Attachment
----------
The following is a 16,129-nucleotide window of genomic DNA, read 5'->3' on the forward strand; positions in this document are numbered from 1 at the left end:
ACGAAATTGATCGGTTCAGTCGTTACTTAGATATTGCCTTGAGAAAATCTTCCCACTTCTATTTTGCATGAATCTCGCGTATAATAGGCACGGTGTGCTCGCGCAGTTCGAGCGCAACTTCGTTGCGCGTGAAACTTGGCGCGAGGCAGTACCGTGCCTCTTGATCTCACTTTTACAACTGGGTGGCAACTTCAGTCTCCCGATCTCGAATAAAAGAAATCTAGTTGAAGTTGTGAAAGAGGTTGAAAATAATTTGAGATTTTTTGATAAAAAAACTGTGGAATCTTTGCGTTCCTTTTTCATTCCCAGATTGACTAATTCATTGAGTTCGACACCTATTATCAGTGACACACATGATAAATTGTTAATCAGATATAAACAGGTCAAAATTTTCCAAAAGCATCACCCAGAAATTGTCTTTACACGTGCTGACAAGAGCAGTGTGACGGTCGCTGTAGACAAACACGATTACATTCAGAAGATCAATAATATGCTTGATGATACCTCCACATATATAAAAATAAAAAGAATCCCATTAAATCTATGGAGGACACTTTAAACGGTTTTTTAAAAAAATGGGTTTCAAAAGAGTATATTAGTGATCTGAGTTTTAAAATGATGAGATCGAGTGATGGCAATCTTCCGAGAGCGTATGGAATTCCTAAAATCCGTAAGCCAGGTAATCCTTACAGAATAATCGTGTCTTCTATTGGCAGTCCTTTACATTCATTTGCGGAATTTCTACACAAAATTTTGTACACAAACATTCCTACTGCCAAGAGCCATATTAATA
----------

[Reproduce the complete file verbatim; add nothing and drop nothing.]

The following is a 16,129-nucleotide window of genomic DNA, read 5'->3' on the forward strand; positions in this document are numbered from 1 at the left end:
ACGAAATTGATCGGTTCAGTCGTTACTTAGATATTGCCTTGAGAAAATCTTCCCACTTCTATTTTGCATGAATCTCGCGTATAATAGGCACGGTGTGCTCGCGCAGTTCGAGCGCAACTTCGTTGCGCGTGAAACTTGGCGCGAGGCAGTACCGTGCCTCTTGATCTCACTTTTACAACTGGGTGGCAACTTCAGTCTCCCGATCTCGAATAAAAGAAATCTAGTTGAAGTTGTGAAAGAGGTTGAAAATAATTTGAGATTTTTTGATAAAAAAACTGTGGAATCTTTGCGTTCCTTTTTCATTCCCAGATTGACTAATTCATTGAGTTCGACACCTATTATCAGTGACACACATGATAAATTGTTAATCAGATATAAACAGGTCAAAATTTTCCAAAAGCATCACCCAGAAATTGTCTTTACACGTGCTGACAAGAGCAGTGTGACGGTCGCTGTAGACAAACACGATTACATTCAGAAGATCAATAATATGCTTGATGATACCTCCACATATATAAAAATAAAAAGAATCCCATTAAATCTATGGAGGACACTTTAAACGGTTTTTTAAAAAAATGGGTTTCAAAAGAGTATATTAGTGATCTGAGTTTTAAAATGATGAGATCGAGTGATGGCAATCTTCCGAGAGCGTATGGAATTCCTAAAATCCGTAAGCCAGGTAATCCTTACAGAATAATCGTGTCTTCTATTGGCAGTCCTTTACATTCATTTGCGGAATTTCTACACAAAATTTTGTACACAAACATTCCTACTGCCAAGAGCCATATTAATA